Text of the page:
DOS Protected Mode Services is a set of extended DOS memory management services to allow DPMS-enabled DOS drivers to load and execute in extended memory and protected mode. Not being a DOS extender by itself, DPMS is a minimal set of extended DOS memory management services to allow modified DOS resident system extensions such as device drivers or TSRs to relocate themselves into extended memory and run in 16-bit or 32-bit protected mode while leaving only a tiny stub in conventional memory as an interface to communicate with the conventional DOS environment; the DPMS clients do so through DPMS services provided by a loaded DPMS server. The necessary size of the remaining stub depends on the type of driver, but can be reduced downto a few hundred bytes for just the header for complex drivers. By executing the driver in extended memory and freeing up conventional memory, DPMS not only allows large drivers to load and take advantage of the available memory, but to leave more memory available for normal DOS drivers to load or non-extended DOS applications to execute within the space constraints of the conventional memory area.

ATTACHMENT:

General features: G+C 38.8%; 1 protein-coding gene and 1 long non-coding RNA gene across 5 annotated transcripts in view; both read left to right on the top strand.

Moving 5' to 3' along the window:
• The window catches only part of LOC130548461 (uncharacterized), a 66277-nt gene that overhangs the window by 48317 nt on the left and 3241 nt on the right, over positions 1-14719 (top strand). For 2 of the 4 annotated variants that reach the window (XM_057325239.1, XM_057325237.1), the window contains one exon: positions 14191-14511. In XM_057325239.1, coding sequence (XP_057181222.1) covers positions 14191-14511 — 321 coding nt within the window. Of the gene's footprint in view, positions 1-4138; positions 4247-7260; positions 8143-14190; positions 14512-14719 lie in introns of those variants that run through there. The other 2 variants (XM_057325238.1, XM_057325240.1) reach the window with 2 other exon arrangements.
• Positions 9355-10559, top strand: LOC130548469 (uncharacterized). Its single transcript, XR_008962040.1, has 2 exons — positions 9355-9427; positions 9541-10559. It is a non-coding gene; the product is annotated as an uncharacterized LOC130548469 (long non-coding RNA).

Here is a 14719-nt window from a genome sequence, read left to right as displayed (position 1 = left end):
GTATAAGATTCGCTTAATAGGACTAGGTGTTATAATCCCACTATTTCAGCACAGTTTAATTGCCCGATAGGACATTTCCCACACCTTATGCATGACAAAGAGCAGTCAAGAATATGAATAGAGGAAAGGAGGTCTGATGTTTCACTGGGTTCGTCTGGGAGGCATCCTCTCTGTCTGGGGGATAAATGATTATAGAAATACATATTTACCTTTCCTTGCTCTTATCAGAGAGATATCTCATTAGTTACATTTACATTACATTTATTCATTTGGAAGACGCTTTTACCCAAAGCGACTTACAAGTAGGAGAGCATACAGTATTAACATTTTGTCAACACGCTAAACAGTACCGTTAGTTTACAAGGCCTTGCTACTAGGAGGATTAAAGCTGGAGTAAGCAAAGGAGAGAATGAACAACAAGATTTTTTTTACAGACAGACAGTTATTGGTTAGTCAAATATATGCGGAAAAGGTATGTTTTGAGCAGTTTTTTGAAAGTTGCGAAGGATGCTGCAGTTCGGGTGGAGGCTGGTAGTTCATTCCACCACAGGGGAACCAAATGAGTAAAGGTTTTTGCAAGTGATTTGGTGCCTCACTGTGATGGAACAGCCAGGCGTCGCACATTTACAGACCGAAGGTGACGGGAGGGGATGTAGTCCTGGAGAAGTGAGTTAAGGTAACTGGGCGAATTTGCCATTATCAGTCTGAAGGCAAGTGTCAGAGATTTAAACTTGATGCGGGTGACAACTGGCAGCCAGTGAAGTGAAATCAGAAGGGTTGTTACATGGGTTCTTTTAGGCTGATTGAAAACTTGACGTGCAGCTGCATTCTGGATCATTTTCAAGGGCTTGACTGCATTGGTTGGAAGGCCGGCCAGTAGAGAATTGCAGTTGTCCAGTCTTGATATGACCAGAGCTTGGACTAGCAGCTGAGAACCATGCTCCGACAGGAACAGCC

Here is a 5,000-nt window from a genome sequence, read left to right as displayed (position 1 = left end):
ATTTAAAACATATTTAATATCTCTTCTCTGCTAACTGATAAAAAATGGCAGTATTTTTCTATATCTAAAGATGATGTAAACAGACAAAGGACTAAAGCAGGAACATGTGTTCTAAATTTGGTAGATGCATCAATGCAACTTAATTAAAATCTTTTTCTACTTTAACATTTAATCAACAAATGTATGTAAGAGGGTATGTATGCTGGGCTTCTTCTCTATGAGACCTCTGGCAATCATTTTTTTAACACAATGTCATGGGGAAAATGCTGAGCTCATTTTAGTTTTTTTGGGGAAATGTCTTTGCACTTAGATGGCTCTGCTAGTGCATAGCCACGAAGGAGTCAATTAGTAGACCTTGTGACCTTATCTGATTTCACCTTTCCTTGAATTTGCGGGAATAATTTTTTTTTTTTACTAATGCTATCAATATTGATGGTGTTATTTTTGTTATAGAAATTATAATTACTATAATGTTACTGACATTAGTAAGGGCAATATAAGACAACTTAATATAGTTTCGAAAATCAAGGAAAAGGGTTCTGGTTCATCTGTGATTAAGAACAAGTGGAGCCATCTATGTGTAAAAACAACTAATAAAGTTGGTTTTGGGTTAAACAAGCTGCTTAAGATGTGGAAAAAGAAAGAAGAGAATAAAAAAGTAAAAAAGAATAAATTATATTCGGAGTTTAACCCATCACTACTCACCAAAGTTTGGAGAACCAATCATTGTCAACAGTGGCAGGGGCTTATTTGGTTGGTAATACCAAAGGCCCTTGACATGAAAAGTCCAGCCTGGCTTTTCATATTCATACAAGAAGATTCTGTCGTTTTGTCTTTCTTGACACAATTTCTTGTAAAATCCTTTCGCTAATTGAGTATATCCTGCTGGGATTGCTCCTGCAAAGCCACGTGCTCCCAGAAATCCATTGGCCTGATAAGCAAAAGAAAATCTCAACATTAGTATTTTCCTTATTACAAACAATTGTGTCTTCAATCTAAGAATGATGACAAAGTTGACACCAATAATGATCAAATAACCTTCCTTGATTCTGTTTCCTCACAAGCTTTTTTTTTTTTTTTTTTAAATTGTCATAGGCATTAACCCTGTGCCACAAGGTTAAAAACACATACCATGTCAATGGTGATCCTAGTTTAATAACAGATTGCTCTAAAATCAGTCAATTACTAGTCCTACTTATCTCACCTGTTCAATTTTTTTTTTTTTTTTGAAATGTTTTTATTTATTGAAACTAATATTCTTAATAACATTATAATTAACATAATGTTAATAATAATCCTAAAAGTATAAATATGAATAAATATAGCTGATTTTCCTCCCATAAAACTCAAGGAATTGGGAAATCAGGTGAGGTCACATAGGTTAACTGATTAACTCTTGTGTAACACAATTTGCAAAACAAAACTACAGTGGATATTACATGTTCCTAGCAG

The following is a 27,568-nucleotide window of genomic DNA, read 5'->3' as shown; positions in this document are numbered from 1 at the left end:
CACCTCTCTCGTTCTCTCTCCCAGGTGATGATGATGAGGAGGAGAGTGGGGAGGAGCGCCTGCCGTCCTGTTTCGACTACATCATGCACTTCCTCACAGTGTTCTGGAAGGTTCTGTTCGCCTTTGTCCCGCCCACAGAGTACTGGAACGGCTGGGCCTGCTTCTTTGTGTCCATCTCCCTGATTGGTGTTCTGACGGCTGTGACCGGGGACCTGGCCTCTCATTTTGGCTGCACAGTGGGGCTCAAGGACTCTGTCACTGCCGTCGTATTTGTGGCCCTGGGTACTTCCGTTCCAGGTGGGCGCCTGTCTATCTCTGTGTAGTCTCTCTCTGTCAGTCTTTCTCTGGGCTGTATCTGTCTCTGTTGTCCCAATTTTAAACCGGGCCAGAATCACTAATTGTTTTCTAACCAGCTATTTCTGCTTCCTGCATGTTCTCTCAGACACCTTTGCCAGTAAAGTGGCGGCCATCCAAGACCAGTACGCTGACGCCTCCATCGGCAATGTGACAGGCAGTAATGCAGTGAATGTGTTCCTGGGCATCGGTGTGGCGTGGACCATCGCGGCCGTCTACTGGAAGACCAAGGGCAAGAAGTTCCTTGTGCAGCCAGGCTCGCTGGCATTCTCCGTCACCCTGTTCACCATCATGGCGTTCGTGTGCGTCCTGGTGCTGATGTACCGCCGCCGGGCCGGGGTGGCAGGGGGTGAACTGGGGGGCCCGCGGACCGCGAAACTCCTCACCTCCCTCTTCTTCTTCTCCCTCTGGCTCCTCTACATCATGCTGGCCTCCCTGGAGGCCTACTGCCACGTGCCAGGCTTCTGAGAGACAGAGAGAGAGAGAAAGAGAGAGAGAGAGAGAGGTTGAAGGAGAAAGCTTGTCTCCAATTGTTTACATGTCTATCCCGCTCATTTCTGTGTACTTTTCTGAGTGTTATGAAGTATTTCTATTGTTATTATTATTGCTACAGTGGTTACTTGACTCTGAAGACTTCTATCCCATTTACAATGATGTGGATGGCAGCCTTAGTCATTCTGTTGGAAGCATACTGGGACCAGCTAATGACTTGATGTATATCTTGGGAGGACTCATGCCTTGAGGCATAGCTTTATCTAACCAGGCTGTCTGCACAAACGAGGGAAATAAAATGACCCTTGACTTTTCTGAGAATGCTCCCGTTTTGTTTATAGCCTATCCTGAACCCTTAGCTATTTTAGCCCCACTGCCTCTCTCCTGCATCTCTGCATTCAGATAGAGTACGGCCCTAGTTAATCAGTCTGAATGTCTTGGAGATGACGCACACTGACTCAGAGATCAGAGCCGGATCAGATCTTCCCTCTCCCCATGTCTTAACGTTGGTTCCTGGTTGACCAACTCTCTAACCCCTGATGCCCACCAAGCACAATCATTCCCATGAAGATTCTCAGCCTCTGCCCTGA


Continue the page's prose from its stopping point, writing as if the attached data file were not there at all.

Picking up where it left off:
This will help increase the amount of free system resources under Windows. Providing unified interfaces for the software to allocate and use memory in protected mode without having to tunnel all requests through real mode DOS, DPMS at the same time can help improve system performance as well. DPMS was developed by Novell's Digital Research GmbH, Germany, in 1992, it is compatible with any DOS and can coexist with memory managers and DOS extenders such as DPMI, VCPI, etc. The DPMS API is reentrant and compatible with multitaskers such as the DR-DOS multitasker or DESQview. By providing a built-in DPMS VxD-driver, it is compatible with Windows 3.x and Windows 9x. The DPMS server must be loaded after the memory managers, either as a "DPMSXXX0" device driver per DEVICE statement in CONFIG. SYS, or as a TSR. For debug purposes, SDK-versions of EMM386. EXE 3.00 can alternatively provide DPMS services via EMM386 DPMS through a built-in DPMS. SYS module running at ring 1 instead of ring 0, as with the stand-alone version of DPMS.